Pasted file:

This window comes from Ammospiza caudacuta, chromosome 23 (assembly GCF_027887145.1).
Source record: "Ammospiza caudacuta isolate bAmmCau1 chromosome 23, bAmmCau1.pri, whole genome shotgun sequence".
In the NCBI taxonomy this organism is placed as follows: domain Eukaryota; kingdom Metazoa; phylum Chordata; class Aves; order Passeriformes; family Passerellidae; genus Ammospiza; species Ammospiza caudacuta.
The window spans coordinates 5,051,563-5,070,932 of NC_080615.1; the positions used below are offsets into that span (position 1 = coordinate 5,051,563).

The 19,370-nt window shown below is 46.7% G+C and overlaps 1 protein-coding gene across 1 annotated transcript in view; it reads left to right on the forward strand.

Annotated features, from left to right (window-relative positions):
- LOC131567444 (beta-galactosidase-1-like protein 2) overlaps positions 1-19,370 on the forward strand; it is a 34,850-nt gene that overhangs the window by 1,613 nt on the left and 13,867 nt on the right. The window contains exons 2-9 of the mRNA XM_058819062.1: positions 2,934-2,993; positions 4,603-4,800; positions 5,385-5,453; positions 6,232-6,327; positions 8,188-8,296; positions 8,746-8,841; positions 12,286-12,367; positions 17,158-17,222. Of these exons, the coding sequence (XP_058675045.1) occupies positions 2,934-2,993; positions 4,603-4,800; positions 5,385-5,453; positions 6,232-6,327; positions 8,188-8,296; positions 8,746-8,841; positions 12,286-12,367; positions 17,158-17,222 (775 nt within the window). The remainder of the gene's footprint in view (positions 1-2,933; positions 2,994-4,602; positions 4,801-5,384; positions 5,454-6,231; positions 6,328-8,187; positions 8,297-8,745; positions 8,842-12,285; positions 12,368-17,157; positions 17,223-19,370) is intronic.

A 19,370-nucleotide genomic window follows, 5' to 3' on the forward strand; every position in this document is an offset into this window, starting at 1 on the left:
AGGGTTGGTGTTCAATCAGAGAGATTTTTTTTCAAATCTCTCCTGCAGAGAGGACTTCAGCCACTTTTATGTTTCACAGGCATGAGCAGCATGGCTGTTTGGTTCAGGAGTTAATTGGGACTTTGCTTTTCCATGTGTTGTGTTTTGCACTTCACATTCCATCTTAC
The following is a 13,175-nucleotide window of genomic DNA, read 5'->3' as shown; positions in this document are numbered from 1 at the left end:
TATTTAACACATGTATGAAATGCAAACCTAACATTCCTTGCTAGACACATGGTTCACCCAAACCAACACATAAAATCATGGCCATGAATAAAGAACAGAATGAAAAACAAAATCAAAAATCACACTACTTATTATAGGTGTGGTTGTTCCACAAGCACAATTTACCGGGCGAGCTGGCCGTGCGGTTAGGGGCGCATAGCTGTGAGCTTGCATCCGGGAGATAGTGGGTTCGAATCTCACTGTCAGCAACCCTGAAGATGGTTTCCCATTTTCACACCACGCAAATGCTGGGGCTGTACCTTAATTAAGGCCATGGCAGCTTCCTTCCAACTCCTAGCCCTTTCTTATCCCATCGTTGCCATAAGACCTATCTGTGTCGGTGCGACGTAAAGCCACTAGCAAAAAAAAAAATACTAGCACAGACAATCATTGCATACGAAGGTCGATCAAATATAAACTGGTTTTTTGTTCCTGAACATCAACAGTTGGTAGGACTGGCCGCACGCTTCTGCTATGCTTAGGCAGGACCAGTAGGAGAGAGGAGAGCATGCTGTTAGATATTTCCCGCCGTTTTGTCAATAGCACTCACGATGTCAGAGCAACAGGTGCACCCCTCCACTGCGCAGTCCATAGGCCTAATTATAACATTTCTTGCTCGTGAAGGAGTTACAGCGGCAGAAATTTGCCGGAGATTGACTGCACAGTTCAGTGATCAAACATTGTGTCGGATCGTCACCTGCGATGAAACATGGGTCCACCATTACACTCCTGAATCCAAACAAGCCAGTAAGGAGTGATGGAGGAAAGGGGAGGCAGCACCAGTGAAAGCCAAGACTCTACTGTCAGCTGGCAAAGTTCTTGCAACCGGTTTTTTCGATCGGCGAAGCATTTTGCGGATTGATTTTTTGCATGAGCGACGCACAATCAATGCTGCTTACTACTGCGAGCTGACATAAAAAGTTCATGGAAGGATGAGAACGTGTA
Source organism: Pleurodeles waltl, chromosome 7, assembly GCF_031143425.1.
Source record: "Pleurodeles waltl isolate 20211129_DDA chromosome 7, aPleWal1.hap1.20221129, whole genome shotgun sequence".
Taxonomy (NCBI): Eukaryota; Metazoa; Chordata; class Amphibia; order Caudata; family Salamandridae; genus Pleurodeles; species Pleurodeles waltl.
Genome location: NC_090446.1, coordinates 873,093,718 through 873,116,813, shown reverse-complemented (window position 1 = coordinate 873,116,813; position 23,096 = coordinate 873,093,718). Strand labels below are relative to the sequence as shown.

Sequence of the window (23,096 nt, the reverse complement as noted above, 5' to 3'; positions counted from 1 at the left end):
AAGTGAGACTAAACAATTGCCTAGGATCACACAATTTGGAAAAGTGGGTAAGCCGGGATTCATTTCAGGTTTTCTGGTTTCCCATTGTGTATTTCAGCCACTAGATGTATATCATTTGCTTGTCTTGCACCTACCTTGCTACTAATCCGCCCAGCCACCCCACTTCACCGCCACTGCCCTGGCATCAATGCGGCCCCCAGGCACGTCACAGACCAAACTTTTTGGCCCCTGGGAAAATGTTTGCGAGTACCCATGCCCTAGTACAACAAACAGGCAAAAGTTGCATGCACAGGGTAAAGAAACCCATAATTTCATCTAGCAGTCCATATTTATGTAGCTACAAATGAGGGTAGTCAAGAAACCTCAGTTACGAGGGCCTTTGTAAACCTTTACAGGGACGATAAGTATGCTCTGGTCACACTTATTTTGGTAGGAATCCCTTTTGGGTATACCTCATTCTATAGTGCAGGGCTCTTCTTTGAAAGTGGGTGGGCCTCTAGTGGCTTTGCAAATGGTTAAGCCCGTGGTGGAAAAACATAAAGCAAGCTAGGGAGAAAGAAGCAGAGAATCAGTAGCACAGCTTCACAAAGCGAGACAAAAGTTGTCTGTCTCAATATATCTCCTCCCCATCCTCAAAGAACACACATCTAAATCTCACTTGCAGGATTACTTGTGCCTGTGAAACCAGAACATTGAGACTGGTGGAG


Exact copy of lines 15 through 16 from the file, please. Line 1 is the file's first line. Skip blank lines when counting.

Genome location: NC_090446.1, coordinates 873,093,718 through 873,116,813, shown reverse-complemented (window position 1 = coordinate 873,116,813; position 23,096 = coordinate 873,093,718). Strand labels below are relative to the sequence as shown.

Sequence of the window (23,096 nt, the reverse complement as noted above, 5' to 3'; positions counted from 1 at the left end):